representing Russia and France, the two most important countries
to have risked Turkey's wrath and use the G-word with reference to
the mass deportations and killings in the final days of the Ottoman
Empire. The US, which also does not use it, is sending the Treasury
Secretary, Jack Lew. Britain will be represented by John Whittingdale,
the Conservative chairman of the all party committee on Armenia.

Turkey has never accepted the term genocide, even though historians
have demolished its denial of responsibility for up to 1.5 million

No disrespect intended to Whittingdale, to the UK ambassador to Armenia
or to the Bishop of London, who will also be there. But the level
of UK representation is far below that of the three other permanent
members of the UN security council. Another point of comparison
is that the Prince of Wales is leading the UK delegation to the
Gallipoli centenary commemoration on the same day. And the date for
that, Armenians believe, was chosen deliberately by the Turks - long
loyal Nato allies - to overshadow their own event at the Genocide
Memorial in Yerevan.

Britain's position on genocide recognition is not new. But documents
released under the freedom of information act - though heavily redacted
- shed light on an internal government debate 18 months ago about
whether its policy should change. The outcome of the discussion -
apparently between the embassy in Yerevan and the minister for Europe
in London - was to continue the policy while taking a "forward-leaning"
stance on participation in commemoration events.

"But we should ensure that this is not mis-read as lack of recognition
(in the wider sense) of the appalling events of 1915-16," the anonymous
official commented. "It would be right to participate more actively
in 2015 centenary events, as well as continue efforts to promote
reconciliation." The foreign office declined to say whether the
presence of Whittingdale and co. indeed represented more active

Ironically, back in May 1915, when the horrors of Armenian suffering
in wartime eastern Anatolia were being extensively reported, Britain,
with its French and Russian allies, condemned what they called a
"crime against humanity" - then a novel phrase. The modern position,
however, is that it is not up to governments to decide what constitutes
genocide. "The UK recognises as genocide only those events that have
been found so by international courts (eg, Holocaust, Srebrenica,
Rwanda) and this needs to dictate our approach on recognition," the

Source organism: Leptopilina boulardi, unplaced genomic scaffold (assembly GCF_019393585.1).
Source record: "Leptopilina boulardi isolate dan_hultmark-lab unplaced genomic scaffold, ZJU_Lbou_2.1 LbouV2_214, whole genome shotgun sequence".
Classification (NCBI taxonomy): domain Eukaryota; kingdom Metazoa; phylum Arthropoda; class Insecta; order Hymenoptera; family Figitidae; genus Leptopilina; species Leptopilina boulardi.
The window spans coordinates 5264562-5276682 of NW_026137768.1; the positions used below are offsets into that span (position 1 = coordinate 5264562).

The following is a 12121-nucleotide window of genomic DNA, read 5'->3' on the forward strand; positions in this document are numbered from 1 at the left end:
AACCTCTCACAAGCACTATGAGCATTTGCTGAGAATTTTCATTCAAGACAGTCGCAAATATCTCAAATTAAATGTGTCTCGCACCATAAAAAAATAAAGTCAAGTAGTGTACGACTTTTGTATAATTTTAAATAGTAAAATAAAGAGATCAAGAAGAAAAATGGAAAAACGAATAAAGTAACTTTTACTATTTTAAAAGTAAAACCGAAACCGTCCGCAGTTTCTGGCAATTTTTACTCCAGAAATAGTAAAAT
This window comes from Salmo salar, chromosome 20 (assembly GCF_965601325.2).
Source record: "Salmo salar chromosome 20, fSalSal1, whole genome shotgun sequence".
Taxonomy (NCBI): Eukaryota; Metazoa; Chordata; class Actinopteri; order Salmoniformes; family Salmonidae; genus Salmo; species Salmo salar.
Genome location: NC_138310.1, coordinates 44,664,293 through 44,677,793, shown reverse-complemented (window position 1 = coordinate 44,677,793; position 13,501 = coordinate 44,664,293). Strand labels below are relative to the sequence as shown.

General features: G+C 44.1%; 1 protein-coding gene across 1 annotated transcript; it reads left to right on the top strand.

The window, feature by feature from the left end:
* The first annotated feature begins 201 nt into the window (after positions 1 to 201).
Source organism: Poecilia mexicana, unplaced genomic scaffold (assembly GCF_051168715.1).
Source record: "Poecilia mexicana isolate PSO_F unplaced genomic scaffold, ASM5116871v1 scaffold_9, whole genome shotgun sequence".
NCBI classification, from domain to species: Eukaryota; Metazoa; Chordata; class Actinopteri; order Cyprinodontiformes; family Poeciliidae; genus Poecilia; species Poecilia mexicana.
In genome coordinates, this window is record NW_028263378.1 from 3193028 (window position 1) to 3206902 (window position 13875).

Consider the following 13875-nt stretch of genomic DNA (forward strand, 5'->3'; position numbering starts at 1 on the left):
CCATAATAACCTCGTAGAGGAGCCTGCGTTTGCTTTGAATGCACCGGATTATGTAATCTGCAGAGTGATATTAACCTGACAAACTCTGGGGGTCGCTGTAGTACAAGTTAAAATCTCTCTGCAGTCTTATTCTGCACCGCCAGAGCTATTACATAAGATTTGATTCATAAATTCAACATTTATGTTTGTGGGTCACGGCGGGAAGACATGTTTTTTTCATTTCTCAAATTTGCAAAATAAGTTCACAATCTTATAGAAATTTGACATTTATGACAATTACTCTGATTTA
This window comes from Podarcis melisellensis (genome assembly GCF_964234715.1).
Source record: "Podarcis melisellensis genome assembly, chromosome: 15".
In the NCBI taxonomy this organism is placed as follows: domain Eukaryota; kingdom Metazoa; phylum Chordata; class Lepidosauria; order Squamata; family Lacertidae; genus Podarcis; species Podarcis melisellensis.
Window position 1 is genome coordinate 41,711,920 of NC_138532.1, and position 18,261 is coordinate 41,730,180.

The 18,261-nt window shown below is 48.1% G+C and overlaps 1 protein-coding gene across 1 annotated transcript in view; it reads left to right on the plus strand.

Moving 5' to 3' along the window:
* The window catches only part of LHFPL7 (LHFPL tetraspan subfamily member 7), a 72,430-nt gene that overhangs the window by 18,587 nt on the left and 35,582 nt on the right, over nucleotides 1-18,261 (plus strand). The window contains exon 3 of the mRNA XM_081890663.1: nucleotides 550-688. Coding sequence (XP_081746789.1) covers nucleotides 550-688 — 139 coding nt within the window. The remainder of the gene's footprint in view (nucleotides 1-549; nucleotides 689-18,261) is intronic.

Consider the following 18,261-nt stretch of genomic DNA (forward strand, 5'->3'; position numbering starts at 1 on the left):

document notes. That view has been robustly challenged by Geoffrey
Robertson, QC, whose arguments apparently galvanised the FCO into
this internal discussion.

Another option was considered in 2013: to follow Russia, France and
others and recognise the Armenian massacres as genocide - given the
May 1915 statement and the preamble to the 1948 UN convention on
genocide. That would "be received positively by both the Armenian
government and the UK diaspora," the document noted
. It added:
"However, this would be a significant and far-reaching change in
HMG policy.
" Tantalisingly, the next sentence has been redacted. So
bizarrely, there is no mention of Turkey at all. Another FCO document
on the issue, which reports on the decision of the Swedish parliament
to adopt the G-word in 2010, refers to the "drastic effect" on
relations between Stockholm and Ankara, including the cancellation
of a visit by the then Turkish prime minister and now, president, Recep
Armenian Church makes saints of 1.5 million genocide victims
The canonisation service comes ahead of the 100th anniversary 
on Friday and tensions over Turkey's continued denial that the 
massacres were not a genocideClerics take part in the canonization ceremony for the victims of the Armenian Genocide in Echmiadzin

The Armenian Church on Thursday conferred sainthood on some 1.5 million Armenians massacred by Ottoman forces a century ago , as tensions raged over Turkey 's refusal to recognise the killings as genocide.

The ceremony, which is believed to be the biggest canonisation service in history, came ahead of commemorations expected to see millions of people including heads of state on Friday mark 100 years since the start of the killings.

The two-hour ceremony outside Armenia 's main cathedral, Echmiadzin, close to the capital Yerevan, ended at 7:15 pm local time, 3.15pm GMT, to symbolise the year when the massacres started during the First World War .

"During the dire years of the genocide of the Armenians, millions of our people were uprooted and massacred in a premeditated manner, passed through fire and sword, tasted the bitter fruits of torture and sorrow," Catholicos of All Armenians, Karekin II, said at the ceremony.

"The canonisation of the martyrs of the genocide brings life-giving new breath, grace and blessing to our national and ecclesiastical life."

Clergymen in ornate robes sang ancient chants outside the imposing cathedral built in a pale pink variety of limestone at an open-air altar in a churchyard full of spring greenery.